so largely that it interfered , with
the placing . of ..bookcases, shifted
his plans. He made the mantel
the nucleus, had skyscraper mod
ernistic bookshelves bufit . under,
over and on both sides of the
mantel with the usjial Tarying
heights, of course, to prerent mo
notony of design. Shelves and?
mantel were finally, stained the
same color, so that the mantel
vanished "from the eye though it
still remained on the premises.
Incidentally, a mantel is as in
tegral a part of a room, as a rule-,
as the walls, and It must be made
POLLY AND HER PALS
"De Gent's Fer a Silent Way Out
By CLIFF STERRETTj
hlO JtQOUnK OFFICERS!
WEVE UVED Itsl
ALL SUMMER. IM,
VERY LIVES VsZ?y
1 ITS A W0rJDER I &Rill4njd""the rat is
feR AlWJE TO rV STvO Or THE BLOOD-IHlRSriE
-re, . -n.e TV' I T50PP-. CMi lAI JEPS. TU4T
EVER SUT A THRQ4T.'
4irJT ybu worried
ABOUT HIM? '
i'm FER BUMPlsl' 1 hllY,. RATI
HlMYDFFr WHILE IOrVT VmWkTT
DE BUMPlNf'S IBlCKS THE4R
GOOD. V0R Or
SOR1LUV- VWm 6ATS
ULLIE, THE TOILER
"Mac Talks 'Sense "
By RUSS WESTOVER;
BALANCE THE DIET
ADD A DASH OF WIT
tfaite Certain the Necessary Elements Are IncTuded
in TonrDaUy Menus, Says Authority, but Be Sure
v fonr Meals Are Cheerful Gay Occasion.
. By ROYAL S. COPELAND, M. D.
. DnRed SUtes Senator from New. Torfc. -
. former Commissioner tflw. Kew Tork C
rWV KEEP the average person well and Tfit" takes considerable
I intelBence. Happy, is the housewife who realues the treat fati
X -rr- n.h,inrel meals to ber family flock. All
the time and thought that she spends in endeavoring to prepare thc
right food wfll more than compensate in xne gw
health el he famify. The good effects will be
-more fareaching than she wiH ever taw- -.
. balanced diet is one that supplies all the .
food elements In the right proportion necessary
ion building vp a healthy body. - - .
! 1 There are a few feneral facts that will help
I choosing a proper combination of foods. A
good ruleis the feUewing: One part protein ,
MMfi' m or ether dairy products. Three - -
narts fats--such as butter, eresm, oils, , cooking
fats, oily auts and fat meats. Sis parts earbo
hydrateses sugar and starches in potatoes,
cereals, bread, sugar and all , ,vl'it
It is te be remembered that milk is tte most
important of all foods, and one of the cheapest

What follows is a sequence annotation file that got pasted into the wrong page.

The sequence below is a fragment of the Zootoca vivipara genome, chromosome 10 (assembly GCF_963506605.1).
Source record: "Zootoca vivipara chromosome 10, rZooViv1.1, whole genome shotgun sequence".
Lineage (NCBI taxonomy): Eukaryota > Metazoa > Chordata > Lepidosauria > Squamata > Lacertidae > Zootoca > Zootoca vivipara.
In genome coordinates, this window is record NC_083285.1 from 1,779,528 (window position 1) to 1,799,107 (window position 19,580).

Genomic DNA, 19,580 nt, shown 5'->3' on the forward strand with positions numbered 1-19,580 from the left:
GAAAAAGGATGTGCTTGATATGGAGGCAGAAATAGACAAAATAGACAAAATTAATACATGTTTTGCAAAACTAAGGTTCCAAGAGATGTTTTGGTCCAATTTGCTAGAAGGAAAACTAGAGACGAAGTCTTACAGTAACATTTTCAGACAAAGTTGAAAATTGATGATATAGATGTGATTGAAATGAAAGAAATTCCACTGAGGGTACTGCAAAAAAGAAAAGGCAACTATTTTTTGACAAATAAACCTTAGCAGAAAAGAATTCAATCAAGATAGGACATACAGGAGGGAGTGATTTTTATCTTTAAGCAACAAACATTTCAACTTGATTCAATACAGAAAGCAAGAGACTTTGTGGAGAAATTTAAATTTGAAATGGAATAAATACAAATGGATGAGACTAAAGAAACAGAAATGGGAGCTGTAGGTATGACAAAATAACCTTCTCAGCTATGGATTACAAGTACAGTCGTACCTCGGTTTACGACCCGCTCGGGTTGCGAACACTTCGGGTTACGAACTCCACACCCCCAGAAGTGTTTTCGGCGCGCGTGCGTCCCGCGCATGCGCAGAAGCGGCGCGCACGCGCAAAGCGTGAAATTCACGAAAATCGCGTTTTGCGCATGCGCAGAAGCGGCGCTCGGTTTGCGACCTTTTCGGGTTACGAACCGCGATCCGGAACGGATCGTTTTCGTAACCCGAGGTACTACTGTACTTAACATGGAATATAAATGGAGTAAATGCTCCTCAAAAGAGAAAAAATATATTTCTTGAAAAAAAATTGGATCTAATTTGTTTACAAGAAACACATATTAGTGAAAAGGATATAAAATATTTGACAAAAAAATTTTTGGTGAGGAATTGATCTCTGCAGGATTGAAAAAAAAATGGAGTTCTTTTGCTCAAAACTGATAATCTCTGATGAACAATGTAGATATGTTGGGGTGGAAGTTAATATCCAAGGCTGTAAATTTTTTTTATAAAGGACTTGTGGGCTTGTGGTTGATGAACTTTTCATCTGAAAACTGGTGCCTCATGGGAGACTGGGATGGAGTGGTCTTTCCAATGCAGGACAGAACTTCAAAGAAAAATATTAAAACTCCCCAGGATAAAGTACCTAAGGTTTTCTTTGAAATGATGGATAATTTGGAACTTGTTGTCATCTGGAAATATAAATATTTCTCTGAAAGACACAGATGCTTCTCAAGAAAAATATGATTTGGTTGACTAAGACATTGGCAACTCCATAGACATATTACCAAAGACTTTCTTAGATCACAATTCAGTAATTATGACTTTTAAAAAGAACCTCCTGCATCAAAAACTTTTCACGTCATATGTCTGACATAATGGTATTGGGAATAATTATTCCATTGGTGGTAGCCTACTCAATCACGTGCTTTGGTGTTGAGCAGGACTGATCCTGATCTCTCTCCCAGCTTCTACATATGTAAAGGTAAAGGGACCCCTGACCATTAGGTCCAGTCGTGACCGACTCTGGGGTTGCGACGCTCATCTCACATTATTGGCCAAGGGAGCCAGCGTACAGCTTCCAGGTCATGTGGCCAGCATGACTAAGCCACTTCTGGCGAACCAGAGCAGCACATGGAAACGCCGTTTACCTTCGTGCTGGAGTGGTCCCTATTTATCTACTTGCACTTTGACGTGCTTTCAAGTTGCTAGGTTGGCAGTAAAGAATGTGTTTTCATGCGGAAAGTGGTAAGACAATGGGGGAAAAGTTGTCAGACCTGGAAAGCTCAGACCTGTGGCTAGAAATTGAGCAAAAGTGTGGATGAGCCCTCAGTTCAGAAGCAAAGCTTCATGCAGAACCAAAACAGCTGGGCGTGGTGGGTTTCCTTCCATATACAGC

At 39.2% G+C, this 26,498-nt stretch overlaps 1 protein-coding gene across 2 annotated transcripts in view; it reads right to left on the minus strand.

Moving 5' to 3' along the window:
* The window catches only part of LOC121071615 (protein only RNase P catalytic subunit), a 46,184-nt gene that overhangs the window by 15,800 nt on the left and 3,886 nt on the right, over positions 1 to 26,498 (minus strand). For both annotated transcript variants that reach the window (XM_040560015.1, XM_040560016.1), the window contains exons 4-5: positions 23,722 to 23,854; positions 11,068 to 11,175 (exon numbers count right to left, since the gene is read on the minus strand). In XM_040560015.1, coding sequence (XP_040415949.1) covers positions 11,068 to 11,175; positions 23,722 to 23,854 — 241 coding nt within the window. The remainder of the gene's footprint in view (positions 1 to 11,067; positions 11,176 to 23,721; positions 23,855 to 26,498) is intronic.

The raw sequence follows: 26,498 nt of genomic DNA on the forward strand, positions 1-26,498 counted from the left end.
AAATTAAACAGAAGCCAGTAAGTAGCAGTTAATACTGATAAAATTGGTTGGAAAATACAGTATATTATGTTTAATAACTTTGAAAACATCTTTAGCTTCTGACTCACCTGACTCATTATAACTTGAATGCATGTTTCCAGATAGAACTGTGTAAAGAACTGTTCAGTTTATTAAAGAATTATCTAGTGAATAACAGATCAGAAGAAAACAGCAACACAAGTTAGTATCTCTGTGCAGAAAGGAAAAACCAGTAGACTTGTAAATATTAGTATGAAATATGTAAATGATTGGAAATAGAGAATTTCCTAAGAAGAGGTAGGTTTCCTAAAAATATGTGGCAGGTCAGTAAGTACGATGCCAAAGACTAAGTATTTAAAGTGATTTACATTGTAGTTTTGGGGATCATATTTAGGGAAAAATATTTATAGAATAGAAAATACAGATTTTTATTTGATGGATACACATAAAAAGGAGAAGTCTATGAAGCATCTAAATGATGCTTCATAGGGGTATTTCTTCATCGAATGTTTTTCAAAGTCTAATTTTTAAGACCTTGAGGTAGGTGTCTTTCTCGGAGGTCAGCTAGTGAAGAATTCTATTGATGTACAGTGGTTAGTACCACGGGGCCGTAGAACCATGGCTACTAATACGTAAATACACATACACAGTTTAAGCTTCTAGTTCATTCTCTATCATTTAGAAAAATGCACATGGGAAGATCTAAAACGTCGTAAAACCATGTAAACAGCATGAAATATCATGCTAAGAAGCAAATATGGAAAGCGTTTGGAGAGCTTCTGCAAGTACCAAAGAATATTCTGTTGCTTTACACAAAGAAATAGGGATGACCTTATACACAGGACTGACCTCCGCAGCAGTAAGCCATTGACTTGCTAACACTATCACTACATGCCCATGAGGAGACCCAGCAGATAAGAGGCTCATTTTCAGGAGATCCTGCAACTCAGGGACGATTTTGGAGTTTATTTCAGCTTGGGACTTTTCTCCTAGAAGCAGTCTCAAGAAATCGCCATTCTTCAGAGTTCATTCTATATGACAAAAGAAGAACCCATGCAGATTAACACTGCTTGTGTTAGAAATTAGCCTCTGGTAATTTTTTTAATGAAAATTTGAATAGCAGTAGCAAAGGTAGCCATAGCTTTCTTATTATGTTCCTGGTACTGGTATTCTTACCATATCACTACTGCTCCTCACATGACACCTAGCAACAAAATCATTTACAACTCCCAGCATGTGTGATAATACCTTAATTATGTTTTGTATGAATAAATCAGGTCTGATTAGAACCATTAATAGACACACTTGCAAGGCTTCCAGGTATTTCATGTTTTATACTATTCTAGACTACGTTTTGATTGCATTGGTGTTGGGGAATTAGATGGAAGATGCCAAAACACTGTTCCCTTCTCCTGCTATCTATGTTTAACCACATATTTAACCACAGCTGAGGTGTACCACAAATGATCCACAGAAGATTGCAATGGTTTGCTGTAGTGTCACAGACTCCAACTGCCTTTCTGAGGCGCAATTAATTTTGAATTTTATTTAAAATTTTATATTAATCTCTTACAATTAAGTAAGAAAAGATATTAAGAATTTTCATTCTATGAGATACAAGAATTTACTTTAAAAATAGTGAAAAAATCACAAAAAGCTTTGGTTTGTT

as well. - L-niiaren wouiu w , r" K . ..m
Tooart of milk a day, and for adnlts at least a OR CGPELANTX
Pleasinp color and form, togewer wiwi wire IC
wm w farto makSg an appeal to the eye as well as the palate.
Howuch raoTeinviting I table fook, in spotless white, with its bright
silver and dainty dishes of lovelt. . ,, r-r-TS rn
kuesknd Of food attractively served.! I Amwirs to Health UuerteS t
than ft careleaaJy laid taoie wiu J"- I - . C1:M
narntahea for various dishes
add te the ettracUvenen of the food
mprig ot parsley, red or .green
peppera cat Into strlpa. or piocnto.
carrots " cut - Into shapes. candied
fruits, v eltves 4md . pickles. : some
flower, such as nasturtium or Its
tavea. aectiona of red apple aW
tbea ara tcmptins In color and form.
And remember that meal rima
should be a happy occasion. Fan and
fcuiirhter should mlnirle with tntef
stina bits of conversation, and bust--noes
worries and household cares
ahould be saved, for another time.
Eav a tranoull mind while eating,
- tor the sake ot rood digestion. It
was not a bad time in the oMen time
ht palatial halls to send for the court
tester te help entertain and make
' .Berry at meal time. ; It "teogb and
.trow fat" im m saying; ef eld. then
, wm mlsht employ aucb tactics bl up
to-date breaktastinc. lunchlag . and
-1 Haas." " ., , ... v.-,..,,
A. Freah Bah. I Judse. would not
hurt. It the patient ha been in the
habit of smoking J assume it will be
all right to conunue. But regards
both of these matters the attending
eoctor should be consulted.
. . , , . ... . " - . . -
A SUU READER, a Po you ad
vise treatment for pimples and black
heads? " y
" A.Tes. For particulars send m
selfddrtssed. stamped envelope and
repeat your floennoiu
tx. a. B. a What can I do to
break my Cve-year-old dangbter from
socking ber tongue?
Av This t -rly -e ebft end
must be overcome.
AMD COMPAkiy- 'M Th
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LITTLE ANNIE ROONEY
Watchino; the 'Whole Thing"
By BEN B ATSFORD!
'SmSr&s (iKISS lil
TOOTS AND CASPER
Tlie Pleasure's AH TheirV'
OVt$ GICPL AJf HEART OVER